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DEVELOPMENT OF BIPHASIC SCAFFOLDS OF COLLAGEN TYPE I FOR PERIPHERAL NERVE REGENERATION
Biomaterials have been used to produce conduits that protect and connect sectioned peripheral nerve stumps preventing the formation of neuromas and fibrous tissue between the stumps of the nerves (Faroni A, et al. 2015). Major drawbacks of current commercial devices are the size of the injury and their low effectiveness rates and low functional recovery rates (Sarker M, et al, 2018). Often, the standard diameters of these devices cannot be adapted to the diameter of the nerve injured at the time of surgery (Kehoe S, et al. 2012). Hence, the need to develop products that provide microstructural and cellular microenvironments that accelerates axonal regeneration.
Objetivos - Metodologia - Resultados - Discussão dos Resultados/Objectives - Methodology - Results - Discussion of Results/Objetivos - Metodología - Resultados - Discusión de los resultados
This work developed biphasic scaffolds of collagen type I that can form conduits with inner unidirectional and outer multidirectional pores, which could be used for regeneration of injured peripheral nerves. The above mentioned scaffold organization was designed to mimic the orientation of collagen fibers on the peripheral nerve and to provide a mechanical barrier for migration of unwanted cells. The scaffolds prepared can be folded to form a tubular conduit adapted to the diameter of the sectioned nerve stump. The unidirectional and multidirectional sections of the scaffolds were prepared using different concentrations of collagen (5 mg/g and 8 mg/g, respectively). Scaffolds were cross-linked using different concentrations of glutaraldehyde (0.02%; 0.04%; 0.06%; 0.08% and 0.1%). Physicochemical and mechanical properties, and cytocompatibility of the obtained scaffolds were evaluated. Scanning electron microscopy analysis showed scaffolds with two different zones: one with unidirectional pores and other with multidirectional pores. The pore size in the scaffold-unidirectional zone was larger than the one in the multidirectional zone. Infrared spectra of the scaffolds showed the characteristic bands of collagen type I indicating that its native structure was preserved (León et al 2016; Suesca et al 2017). No changes were seen in the spectra of samples made with different pore orientation, different collagen concentrations, and different cross-linking percentages. All the scaffolds had water contact angles smaller than 90° indicating they are moderately hydrophilic (Yuan and Lee 2013). The hydrophilicity of the scaffolds did not depend on the concentration of collagen and the concentration of glutaraldehyde. It was found that cross-linking percentage of scaffolds decreased when collagen concentration increased and was directly proportional to the concentration of glutaraldehyde used. Data from Z potential evaluations showed that scaffold-surface negative charge increased when glutaraldehyde concentration increased. On the other hand, tensile stress data demonstrated that the elastic modulus increased proportionally when the concentration of glutaraldehyde increased. Finally, cell viability assays demonstrated the cytocompatible of the scaffolds.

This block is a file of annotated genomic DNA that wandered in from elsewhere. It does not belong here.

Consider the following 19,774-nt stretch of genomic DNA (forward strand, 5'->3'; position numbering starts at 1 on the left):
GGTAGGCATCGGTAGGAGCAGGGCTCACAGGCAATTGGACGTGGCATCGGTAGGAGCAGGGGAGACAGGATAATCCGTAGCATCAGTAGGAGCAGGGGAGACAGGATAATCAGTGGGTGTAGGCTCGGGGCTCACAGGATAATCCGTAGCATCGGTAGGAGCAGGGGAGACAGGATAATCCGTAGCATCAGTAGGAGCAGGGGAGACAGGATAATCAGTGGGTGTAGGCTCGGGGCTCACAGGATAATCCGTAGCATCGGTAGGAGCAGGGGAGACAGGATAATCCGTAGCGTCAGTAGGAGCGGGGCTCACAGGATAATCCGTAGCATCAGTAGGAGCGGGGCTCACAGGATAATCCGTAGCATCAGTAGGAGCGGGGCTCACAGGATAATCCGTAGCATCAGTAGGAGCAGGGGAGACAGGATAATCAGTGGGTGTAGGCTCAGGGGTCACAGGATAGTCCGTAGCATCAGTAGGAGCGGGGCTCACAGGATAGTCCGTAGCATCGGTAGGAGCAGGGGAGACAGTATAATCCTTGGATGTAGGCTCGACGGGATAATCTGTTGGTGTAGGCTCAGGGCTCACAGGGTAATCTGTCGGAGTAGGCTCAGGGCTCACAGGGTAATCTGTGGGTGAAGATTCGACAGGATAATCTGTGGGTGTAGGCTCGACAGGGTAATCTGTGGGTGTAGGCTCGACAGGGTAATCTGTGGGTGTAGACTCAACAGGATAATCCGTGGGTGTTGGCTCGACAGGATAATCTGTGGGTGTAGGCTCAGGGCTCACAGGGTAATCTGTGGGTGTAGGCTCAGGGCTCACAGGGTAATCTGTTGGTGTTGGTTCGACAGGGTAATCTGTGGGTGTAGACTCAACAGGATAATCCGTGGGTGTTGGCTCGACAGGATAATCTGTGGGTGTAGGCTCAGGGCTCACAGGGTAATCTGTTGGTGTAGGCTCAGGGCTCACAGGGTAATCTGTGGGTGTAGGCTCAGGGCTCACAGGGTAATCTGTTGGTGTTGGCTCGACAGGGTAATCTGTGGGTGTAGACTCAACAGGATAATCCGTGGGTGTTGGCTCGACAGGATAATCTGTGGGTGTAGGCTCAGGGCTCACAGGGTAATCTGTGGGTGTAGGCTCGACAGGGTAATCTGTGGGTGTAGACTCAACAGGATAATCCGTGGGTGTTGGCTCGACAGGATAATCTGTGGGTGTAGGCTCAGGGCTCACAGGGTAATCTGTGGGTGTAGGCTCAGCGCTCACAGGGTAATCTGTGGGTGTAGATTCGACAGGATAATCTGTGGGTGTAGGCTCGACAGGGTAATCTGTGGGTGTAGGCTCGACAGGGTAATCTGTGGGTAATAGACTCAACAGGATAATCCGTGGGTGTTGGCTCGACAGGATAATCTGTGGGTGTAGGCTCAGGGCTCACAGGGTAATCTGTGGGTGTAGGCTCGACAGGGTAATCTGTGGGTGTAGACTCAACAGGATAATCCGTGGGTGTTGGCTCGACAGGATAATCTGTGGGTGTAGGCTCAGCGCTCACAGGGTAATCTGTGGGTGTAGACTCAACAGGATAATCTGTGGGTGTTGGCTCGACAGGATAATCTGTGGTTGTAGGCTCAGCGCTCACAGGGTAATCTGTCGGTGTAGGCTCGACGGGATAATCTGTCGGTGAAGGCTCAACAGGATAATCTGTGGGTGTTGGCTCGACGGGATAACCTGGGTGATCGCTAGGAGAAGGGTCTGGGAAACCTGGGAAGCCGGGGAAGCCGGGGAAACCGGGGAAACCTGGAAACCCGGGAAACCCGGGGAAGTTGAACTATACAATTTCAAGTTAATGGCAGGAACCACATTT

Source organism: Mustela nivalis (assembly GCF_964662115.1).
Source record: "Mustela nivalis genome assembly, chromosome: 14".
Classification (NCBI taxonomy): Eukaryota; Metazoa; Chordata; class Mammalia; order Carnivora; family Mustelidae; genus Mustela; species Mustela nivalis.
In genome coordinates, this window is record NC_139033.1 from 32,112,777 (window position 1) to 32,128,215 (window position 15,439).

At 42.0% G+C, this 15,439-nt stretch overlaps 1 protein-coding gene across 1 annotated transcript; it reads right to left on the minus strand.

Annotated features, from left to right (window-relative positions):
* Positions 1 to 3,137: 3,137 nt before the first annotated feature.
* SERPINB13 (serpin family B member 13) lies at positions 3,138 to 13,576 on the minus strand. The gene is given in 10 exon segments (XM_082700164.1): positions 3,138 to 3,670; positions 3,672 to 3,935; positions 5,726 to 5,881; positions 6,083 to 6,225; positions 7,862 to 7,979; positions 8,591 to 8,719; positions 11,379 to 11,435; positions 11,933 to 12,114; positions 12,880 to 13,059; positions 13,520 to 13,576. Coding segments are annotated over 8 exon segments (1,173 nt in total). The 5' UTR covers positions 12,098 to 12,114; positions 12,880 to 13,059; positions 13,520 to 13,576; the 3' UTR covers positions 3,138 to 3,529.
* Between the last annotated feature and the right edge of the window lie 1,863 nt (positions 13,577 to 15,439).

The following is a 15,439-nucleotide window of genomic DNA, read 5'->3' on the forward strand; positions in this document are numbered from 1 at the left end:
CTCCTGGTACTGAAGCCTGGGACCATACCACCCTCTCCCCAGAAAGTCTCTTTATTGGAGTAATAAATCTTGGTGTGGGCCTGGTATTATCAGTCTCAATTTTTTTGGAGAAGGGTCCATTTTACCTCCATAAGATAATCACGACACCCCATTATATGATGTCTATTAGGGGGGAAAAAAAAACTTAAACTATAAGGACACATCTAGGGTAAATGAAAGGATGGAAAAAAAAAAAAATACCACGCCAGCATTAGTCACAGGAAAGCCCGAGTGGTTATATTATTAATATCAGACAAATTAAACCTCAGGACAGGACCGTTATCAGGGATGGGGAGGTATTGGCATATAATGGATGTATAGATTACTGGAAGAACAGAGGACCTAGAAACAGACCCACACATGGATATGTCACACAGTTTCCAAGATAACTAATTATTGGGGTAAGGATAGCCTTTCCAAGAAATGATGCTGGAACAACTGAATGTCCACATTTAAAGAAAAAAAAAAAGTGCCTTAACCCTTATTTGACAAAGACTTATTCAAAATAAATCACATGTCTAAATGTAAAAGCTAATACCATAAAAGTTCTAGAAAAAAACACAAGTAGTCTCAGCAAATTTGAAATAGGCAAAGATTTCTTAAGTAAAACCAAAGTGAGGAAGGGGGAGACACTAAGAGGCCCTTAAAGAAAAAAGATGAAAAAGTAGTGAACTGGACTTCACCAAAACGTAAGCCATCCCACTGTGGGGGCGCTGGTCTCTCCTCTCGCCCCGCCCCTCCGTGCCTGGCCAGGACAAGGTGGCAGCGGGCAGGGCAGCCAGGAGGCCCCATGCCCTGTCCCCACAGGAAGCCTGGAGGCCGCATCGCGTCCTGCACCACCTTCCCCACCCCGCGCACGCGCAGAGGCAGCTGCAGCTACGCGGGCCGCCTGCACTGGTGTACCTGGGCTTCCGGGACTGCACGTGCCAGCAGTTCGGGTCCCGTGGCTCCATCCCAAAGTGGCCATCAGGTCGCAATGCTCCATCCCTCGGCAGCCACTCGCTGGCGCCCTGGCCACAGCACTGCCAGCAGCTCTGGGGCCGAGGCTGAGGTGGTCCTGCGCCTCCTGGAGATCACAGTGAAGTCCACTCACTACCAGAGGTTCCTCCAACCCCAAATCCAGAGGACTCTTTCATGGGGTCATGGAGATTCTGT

Considerações Finais/Final considerations/Consideraciones finales
Overall, data suggest that the biphasic scaffolds can form conduits with inner unidirectional and outer multidirectional pores. The type I collagen scaffolds developed are biocompatible and have physicochemical and mechanical properties that can promote their bioactivity when used in regeneration of injured peripheral nerves.
Palavras-chave/Key words/Palabras clave
Biphasic scaffolds of collagen type I
DIANA MILLAN, RONALD ANDRES JIMENEZ, SOFIA SILVA, JOAO MANO, MARTA RAQUEL FONTANILLA